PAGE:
This emotion is very rewarding and positive. As we mentioned about sadness, it appears because of the joy of reaching a goal that has been a long time in the making. Whether this emotion appears is very individual, but the predisposition to focus on the positive in each situation and be optimistic about the future helps a lot to find happiness.

Feelings of strangeness / not recognizing oneself

Our brain is used to recognizing our face, and when after surgery we look at ourselves in the mirror for the first time, a sensation of shock may appear as it is very swollen, with bruises and even bandages. This sensation tends to disappear over time, until our brain learns again to recognize itself in that image that is reflected from the mirror. In any case, the postoperative period is a coming and going of these sensations since our features will change as the healing phases of the tissues and readaptation to the new bone surface are completed.


Satisfaction appears when we return home and we realize that we return to our normal life, our routine, but with what we wanted, to have more feminine facial features. In addition, satisfaction also thrives on liking what we see when we look in the mirror. In a way she tells us: “You have fought for this, you have achieved it and it has turned out very well. Now to enjoy the results.


The illusion is that energy that leads you to plan things, big or small, more significant or less, but that fills the future with positive moments. That illusion appears along with the joy and satisfaction of having achieved a more feminine face. It can be the illusion for a trip, finish some studies, find a new job, or have new personal relationships. Or simply the illusion of waking up every day feeling more identified with yourself.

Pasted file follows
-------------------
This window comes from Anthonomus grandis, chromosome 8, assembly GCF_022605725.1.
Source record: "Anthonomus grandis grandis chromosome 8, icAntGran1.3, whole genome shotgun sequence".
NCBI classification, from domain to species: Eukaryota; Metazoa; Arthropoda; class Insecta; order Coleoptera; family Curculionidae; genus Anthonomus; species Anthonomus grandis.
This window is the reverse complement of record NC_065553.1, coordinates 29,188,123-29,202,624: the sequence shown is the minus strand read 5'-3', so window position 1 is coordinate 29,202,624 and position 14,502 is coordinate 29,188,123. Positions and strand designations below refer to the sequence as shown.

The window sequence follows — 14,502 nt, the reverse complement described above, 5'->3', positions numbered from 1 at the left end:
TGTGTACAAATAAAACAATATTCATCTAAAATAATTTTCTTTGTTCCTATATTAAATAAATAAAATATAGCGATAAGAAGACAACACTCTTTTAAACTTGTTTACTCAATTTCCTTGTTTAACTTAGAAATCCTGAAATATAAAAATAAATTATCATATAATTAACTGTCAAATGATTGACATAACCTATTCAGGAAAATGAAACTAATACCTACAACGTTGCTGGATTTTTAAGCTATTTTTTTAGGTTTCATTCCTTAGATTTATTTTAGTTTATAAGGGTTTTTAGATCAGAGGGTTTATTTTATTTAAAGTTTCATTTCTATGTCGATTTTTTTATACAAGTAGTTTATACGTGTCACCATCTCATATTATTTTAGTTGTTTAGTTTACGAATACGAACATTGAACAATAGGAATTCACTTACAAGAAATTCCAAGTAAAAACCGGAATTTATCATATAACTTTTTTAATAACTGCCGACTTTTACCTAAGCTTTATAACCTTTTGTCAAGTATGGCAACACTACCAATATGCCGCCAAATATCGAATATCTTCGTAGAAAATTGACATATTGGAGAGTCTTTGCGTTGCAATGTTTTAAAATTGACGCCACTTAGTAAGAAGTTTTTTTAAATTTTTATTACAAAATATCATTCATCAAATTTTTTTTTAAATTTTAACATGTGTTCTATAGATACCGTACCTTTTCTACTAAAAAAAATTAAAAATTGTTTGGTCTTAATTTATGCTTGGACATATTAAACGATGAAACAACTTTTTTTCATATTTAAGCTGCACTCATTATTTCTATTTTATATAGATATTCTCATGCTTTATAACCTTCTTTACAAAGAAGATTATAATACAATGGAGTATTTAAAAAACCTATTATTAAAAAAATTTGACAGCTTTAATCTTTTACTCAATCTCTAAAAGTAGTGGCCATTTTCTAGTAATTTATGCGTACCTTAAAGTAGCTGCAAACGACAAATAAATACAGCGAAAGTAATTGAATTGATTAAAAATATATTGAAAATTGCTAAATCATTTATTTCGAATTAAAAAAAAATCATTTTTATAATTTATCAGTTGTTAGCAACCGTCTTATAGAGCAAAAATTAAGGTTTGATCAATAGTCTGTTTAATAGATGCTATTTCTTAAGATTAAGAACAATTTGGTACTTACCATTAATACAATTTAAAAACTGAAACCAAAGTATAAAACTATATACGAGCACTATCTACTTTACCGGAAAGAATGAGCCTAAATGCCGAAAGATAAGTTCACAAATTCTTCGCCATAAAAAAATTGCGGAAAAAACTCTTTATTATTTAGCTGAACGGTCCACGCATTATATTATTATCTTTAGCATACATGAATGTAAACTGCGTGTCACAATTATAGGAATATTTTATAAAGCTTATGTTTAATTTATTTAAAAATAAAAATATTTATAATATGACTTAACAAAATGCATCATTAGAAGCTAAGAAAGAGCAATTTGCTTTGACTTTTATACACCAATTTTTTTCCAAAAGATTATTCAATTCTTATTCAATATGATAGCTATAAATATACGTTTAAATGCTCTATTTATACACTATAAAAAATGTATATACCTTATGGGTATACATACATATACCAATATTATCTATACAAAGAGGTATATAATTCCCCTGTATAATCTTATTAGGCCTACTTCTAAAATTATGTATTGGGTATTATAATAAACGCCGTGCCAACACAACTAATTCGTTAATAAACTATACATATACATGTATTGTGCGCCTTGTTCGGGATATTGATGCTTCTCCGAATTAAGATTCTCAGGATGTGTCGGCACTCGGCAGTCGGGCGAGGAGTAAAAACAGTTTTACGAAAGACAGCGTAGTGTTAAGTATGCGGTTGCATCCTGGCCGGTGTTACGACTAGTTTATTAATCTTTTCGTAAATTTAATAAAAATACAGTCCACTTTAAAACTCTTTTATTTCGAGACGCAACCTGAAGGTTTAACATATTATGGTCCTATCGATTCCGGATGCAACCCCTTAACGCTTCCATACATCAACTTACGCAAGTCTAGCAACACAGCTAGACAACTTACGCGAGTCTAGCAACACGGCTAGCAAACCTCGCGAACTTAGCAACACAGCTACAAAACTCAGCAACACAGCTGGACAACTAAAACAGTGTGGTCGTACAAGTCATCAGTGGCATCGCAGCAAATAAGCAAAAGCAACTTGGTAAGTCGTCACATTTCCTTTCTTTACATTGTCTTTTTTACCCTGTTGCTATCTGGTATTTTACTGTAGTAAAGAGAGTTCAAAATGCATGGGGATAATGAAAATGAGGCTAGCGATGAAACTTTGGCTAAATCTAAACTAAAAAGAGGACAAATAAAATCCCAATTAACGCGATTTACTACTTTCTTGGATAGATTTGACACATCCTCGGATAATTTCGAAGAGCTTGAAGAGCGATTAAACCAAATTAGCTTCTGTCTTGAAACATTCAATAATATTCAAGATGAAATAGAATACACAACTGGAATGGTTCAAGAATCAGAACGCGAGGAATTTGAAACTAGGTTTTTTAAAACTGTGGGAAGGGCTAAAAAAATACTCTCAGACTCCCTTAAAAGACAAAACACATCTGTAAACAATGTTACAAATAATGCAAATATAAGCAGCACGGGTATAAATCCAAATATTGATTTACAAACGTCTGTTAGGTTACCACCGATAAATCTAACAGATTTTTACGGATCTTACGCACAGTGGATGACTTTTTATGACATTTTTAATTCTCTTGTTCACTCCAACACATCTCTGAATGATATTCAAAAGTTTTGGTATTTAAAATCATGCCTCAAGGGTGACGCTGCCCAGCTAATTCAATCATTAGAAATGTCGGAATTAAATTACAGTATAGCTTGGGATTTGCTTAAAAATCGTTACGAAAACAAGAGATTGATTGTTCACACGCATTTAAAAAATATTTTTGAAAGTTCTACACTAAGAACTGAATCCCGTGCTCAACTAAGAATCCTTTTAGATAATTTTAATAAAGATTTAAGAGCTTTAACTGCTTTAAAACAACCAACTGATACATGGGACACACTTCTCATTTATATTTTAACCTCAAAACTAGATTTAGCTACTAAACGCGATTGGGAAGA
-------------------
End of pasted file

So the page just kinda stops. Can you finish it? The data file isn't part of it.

Safety in oneself

Self-confidence is a feeling that is greatly increased with surgery. You know that with your more feminine facial features you will not have a problem passing or that people who do not know you will confuse your gender. This makes you want to go out more, to face social or even work situations. It is usually accompanied by an increase in self-esteem, a desire to take care of yourself a little more and pamper yourself.

5 tips on managing emotions

This year’s World Mental Health Day is set in especially challenging times. The year 2020 has been hard for planet Earth and it’s people, in part due to the global pandemic that continues to evoke a mix of uncomfortable emotions as well as disrupt many of our day-to-day routines. How do we cope with this?

Let’s discuss some evidence-based methods for managing emotions after facial gender surgery, but also other times in your life.

  1. Get moving. Exercise, if possible, with a friend. Science shows this works. Start slow, just a stroll is fine. Or pump up a jam in the privacy of your own garden.